Ernie Pyle


Pyle felt that the people at home could never fully grasp what life at the front was like, but he did his best to tell them. It wasn’t so much the constant fear of bombing and shelling that undid men as the unremitting discomfort and weariness. He described his own life. In North Africa and Italy his skinny frame suffered miseries from the cold, despite layers of sweaters, coveralls, a mackinaw, a knit cap, and overshoes. His breakfast one dripping dawn in a muddy foxhole was cold C-ration hash from a can. He went as long as two months without a bath and “discovered I was a guy who could take baths or leave them alone.”


A. J. Liebling, who as a correspondent for The New Yorker encountered Pyle in North Africa and France, thought that he indulged in self-pity at times but acknowledged the vividness of his accounts. “You could have been sleeping on the ground for a fortnight without thinking much about it, but when you read that he had slept on the ground, your bones ached.” And while Ernie sometimes may have dwelt on his own discomforts, he never pretended that a correspondent’s lot was comparable to the soldiers’. A correspondent could always retire behind the lines for a good night’s rest and a hot meal. Even at the front, sleeping on the ground was bliss compared to the plight of one GI Ernie heard about at Anzio. He was trying to sleep sitting up in a foxhole partly filled with water, but every time he dozed off he fell over into the water. Finally he tied a rope around his chest and attached the other end to a log, so that he was held upright as he sat sleeping.

In Sicily the weather was warm, but there was still the grinding fatigue of prolonged combat. “It’s the perpetual, choking dust, the muscle-racking hard ground, the snatched food sitting ill on the stomach, and heat and flies and dirty feet and the constant roar of engines and the perpetual moving and the never settling down and the go, go, go, night and day, and on through the night again. Eventually it all works itself into an emotional tapestry of one dull, dead pattern—yesterday is tomorrow and Troina is Randazzo and when will we ever stop and, God, I’m so tired.”

And then there was the dying. In Sicily Pyle landed in a tent hospital with a fever, and a badly wounded soldier was brought in: “The wounded man was still semiconscious. The chaplain knelt beside him and two wardboys squatted nearby. The chaplain said, ‘John, I’m going to say a prayer for you.’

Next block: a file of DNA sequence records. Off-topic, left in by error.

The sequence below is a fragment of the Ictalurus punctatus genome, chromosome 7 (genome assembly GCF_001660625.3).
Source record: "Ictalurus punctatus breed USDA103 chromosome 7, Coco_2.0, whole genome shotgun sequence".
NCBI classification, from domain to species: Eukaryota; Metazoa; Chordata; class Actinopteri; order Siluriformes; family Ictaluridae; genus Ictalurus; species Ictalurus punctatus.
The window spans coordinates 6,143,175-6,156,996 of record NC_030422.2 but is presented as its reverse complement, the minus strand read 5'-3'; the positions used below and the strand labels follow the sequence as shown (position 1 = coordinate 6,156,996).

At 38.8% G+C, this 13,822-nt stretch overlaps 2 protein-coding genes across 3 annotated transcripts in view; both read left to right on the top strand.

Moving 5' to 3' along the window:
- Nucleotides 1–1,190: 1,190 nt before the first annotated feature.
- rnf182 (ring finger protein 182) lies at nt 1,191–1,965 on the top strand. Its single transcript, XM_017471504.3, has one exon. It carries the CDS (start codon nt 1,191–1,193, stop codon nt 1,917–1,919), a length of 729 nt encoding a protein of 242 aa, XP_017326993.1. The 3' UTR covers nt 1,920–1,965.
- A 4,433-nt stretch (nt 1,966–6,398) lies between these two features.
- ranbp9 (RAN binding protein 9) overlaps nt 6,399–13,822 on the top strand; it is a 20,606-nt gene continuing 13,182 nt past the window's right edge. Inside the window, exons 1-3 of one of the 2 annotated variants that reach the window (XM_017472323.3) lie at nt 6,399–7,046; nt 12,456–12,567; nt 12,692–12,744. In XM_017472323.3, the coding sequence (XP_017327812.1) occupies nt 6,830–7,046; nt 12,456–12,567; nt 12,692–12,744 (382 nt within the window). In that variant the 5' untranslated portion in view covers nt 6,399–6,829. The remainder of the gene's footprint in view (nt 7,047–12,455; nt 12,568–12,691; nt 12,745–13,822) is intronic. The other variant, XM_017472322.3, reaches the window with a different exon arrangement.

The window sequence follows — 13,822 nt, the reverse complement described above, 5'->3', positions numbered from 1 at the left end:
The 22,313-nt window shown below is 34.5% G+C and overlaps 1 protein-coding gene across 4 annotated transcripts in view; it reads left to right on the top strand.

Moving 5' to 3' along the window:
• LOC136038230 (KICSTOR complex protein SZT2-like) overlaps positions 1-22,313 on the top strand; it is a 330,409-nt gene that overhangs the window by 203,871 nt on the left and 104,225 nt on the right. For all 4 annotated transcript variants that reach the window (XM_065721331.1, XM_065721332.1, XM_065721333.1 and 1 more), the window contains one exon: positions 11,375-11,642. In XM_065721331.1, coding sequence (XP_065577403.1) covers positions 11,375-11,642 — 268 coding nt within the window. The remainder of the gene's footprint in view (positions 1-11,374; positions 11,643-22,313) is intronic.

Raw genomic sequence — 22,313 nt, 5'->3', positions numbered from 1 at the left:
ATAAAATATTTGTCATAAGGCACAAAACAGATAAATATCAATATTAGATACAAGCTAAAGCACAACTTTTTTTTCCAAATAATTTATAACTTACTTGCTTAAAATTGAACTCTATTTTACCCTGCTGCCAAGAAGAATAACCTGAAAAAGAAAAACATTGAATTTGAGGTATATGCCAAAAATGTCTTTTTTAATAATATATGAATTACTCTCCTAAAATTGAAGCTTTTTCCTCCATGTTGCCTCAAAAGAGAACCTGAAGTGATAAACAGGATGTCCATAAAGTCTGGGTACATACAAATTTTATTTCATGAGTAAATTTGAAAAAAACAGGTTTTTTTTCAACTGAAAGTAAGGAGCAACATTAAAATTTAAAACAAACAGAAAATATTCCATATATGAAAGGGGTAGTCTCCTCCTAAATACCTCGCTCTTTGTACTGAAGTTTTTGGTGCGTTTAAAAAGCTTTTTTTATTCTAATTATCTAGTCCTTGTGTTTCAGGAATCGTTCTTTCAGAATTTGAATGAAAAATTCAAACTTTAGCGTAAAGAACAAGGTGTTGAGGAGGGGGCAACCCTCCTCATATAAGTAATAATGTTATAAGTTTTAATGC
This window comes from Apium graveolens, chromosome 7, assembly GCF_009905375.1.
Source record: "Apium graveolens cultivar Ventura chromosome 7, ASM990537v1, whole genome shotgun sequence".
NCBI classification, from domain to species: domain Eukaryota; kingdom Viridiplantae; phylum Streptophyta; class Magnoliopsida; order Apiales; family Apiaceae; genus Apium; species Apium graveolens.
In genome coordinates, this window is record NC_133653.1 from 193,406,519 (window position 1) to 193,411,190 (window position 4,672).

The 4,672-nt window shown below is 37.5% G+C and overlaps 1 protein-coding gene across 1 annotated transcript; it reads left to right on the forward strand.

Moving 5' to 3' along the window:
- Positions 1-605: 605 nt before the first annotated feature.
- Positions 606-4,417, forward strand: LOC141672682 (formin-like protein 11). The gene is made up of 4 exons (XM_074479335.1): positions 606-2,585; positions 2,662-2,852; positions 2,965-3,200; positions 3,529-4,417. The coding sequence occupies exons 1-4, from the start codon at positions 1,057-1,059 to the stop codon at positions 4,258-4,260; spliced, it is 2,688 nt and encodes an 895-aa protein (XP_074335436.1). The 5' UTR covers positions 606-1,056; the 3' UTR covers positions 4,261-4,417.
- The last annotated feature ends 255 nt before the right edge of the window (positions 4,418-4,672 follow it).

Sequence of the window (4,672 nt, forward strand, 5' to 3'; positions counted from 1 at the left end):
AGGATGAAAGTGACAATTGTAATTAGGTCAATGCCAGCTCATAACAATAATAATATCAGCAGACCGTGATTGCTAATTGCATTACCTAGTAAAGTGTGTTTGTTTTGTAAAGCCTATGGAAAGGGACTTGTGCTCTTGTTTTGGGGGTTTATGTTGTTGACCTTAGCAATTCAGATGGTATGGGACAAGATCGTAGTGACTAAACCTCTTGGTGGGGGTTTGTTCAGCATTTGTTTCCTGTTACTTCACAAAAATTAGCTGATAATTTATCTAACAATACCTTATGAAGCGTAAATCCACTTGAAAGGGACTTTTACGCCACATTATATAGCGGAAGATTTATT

“Somehow this stark announcement hit me like a hammer. He didn’t say, Tm going to pray for you to get well,’ he just said he was going to say a prayer, and it was obvious to me that he meant the final prayer. It was as though he had said ‘Brother, you may not know it, but your goose is cooked’ Anyhow, he voiced the prayer, and the weak, gaspir tried vainly to repeat the words after him. When he finished, the chaplain added, ‘John, you’re doing fine, ybu’re doing fine.’ Then he rose and dashed off on some othencall, and the wardboys went about their duties.

“The dying man was left utterly alone, just lying there on his litter on the ground, lying in an aisle, because the tent was full. Of course it couldn’t be otherwise, but the alonenessW that man as he went through the last few minutes of his IiF was what tormented me. I felt like going over and at least holding his hand while he died, but it would have been out of order and I didn’t do it. I wish now I had.”

Pyle found the front lines particularly miserable in Italy in late 1943 and early 1944. Mud was knee deep in the valleys. Ernie reported that the GI’s often lacked overshoes, which they desperately needed to keep their feet dry, but were inundated with Life Savers and brushless shaving cream. In December he joined some of the troops who were clawing their way from one stony mountain ridge to another on the long road to Rome. At night many of the men slept in the open in freezing temperatures with “the thin snow sifting over them.” Water, K-rations, and ammunition had to be packed part way up the mountains on mules and then transferred to soldiers’ backs for the final and steepest ascent. One night Ernie made such a climb with a private first class who had to walk on his toes because his heels were blistered. Another night he watched at the bottom of a mountain as mules came down with dead Americans lashed across their backs. Among the dead was a popular young captain from Belton, Texas, Henry T. Waskow, and Pyle’s account of men approaching his body to pay their last respects was one of the most moving columns he ever wrote (see opposite page).

Shortly before Christmas he withdrew to Caserta, fifteen miles north of Naples, where the correspondents were billeted in the vast palace that served as Allied’headquarters. He was depressed by what he had seen, and he was also in one of those periods when he was convinced he had lost his writing touch. After laboring over some columns, he said, “This stuff stinks,” and tossed several to Don Whitehead of the Associated Press for comment. The first column Whitehead read was the one about the death of Captain Waskow. “The simplicity and beauty of that description brought tears to my eyes,” Whitehead said later.